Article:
by clicking the arrows at the side of the page, or by using the toolbar.
by clicking anywhere on the page.
by dragging the page around when zoomed in.
by clicking anywhere on the page when zoomed in.
web sites or send emails by clicking on hyperlinks.
Email this page to a friend
Search this issue
Index - jump to page or section
Archive - view past issues
FLEXO Magazine : September 2010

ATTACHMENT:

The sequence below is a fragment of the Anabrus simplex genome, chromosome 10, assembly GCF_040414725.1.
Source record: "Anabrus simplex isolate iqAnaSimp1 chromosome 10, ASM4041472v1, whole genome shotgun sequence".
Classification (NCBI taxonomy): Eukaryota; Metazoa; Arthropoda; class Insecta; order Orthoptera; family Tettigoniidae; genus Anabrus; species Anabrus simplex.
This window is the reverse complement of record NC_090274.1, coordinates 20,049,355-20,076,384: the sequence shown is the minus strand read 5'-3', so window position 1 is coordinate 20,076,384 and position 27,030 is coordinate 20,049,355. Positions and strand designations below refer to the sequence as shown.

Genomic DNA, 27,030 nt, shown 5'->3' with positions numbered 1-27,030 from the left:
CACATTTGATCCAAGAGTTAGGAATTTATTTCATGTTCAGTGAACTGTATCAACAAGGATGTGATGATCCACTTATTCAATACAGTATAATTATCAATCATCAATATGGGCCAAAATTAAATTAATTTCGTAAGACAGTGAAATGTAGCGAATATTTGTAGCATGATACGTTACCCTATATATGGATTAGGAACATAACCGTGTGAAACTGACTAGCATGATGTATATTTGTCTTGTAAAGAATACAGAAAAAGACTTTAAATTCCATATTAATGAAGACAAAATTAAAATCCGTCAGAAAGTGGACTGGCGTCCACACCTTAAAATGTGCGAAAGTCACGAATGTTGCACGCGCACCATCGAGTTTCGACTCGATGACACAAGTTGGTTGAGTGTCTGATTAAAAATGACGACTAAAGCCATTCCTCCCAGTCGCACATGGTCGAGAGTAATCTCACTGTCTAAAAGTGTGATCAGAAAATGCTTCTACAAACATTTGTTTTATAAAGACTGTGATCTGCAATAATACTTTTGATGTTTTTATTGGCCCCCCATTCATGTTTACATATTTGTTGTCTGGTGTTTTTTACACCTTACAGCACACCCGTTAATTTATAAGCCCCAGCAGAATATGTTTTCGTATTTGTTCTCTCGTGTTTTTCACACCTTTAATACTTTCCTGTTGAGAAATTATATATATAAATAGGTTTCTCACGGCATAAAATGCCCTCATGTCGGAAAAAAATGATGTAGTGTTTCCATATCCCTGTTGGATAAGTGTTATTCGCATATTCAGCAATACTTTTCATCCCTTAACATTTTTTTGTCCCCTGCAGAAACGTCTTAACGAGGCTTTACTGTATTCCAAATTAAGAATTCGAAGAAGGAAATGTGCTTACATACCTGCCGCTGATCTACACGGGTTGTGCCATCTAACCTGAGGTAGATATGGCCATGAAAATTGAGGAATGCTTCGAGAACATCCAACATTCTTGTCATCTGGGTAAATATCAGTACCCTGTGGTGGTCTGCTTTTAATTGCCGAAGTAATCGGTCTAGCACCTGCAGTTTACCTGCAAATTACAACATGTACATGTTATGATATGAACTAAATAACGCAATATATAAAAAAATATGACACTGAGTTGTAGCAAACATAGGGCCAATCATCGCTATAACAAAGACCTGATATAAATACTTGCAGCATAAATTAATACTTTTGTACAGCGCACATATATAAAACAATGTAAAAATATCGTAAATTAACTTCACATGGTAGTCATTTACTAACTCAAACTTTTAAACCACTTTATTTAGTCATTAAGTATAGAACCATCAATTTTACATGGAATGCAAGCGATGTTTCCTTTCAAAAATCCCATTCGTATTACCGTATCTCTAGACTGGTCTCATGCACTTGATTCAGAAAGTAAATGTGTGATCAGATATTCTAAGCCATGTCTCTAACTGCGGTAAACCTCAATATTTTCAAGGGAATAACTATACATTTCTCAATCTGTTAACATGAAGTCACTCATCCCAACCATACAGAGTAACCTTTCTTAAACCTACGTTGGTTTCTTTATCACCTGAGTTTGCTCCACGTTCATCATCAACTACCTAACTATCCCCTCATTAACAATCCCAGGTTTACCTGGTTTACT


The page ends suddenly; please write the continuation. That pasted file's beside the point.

Technologies & Techniques ing point, which restricts the ability to print a vignette down to zero. Because of dot gain, photopolymer plates tend to start printing the first dots at 5 to 8 percent, in the best cases. This means that gradations in vignettes suddenly break at that level, generating a visual contrast with the white of substrate. This contrast is quite visible, even if the smallest dots are printed in the region of 5 to 6 percent. This phenomenon generates a visible breaking point or line, which is well known by anyone practicing flexo. Because of smaller dot size, low dot gain and high dot stability of the new plate material, this particular trouble is virtually eliminated, especially if one uses the latest generation of screening technologies. The second difficulty that is quite common for most of flexo impressions is often referred to as the V-shape effect, mainly found with digital plates. The dilemma is typically due to instability of the smallest dots. It is quite common to observe dots about 10 to 20 microns in size on finished plates. If these dots are not well formed on the plate itself, their behavior on press is quite erratic and uncontrollable, caused by collaps- ing—which usually ends up with the smallest highlights of 1 or 2 percent printing far larger than they should, generating more dot gain than 3 or 4 percent dots, which hold up to the pressure of the flexo press. This is often quite visible on the gray scale of control targets. When establishing the impression curve based on the values captured in densitometry or spectrophotometry, one can clearly see the typical “V ” shape of the curve in the highlight area. Here again, the stability of the dots on the new plate—even the smallest ones—overcomes this problem. The new technology has been in use for more than two years at customer sites in full production environments. Ex- tensive trials and live production jobs have proven the ability of the plate technology to print down to 1 or 2 percent, using purely classical screening, such as circular dots. With the lat- est available screening technologies (Figure 3), the plate does much more, and is able to reproduce a vignette fading down to zero. In that respect, results can be compared to those Figure 2. in a typical solvent-wash plate, too small highlights on plate produce irregular and oval shaped dots on print, leading to higher optical density. SYS TEC NORTH AMERICA, LLC. 108 State Street Suite 103 Greensboro NC 27408 Phone 336-273-4866 www.systecamerica.com email@example.com INNOVATIVE FLEXO MOUNTING SOLUTIONS WITH VIRTUAL IMAGE SYSTEM www.flexography.org september 2010 FLeXO 71 FLX_Sept2010_mech.indd 71 8/31/10 5:42 PM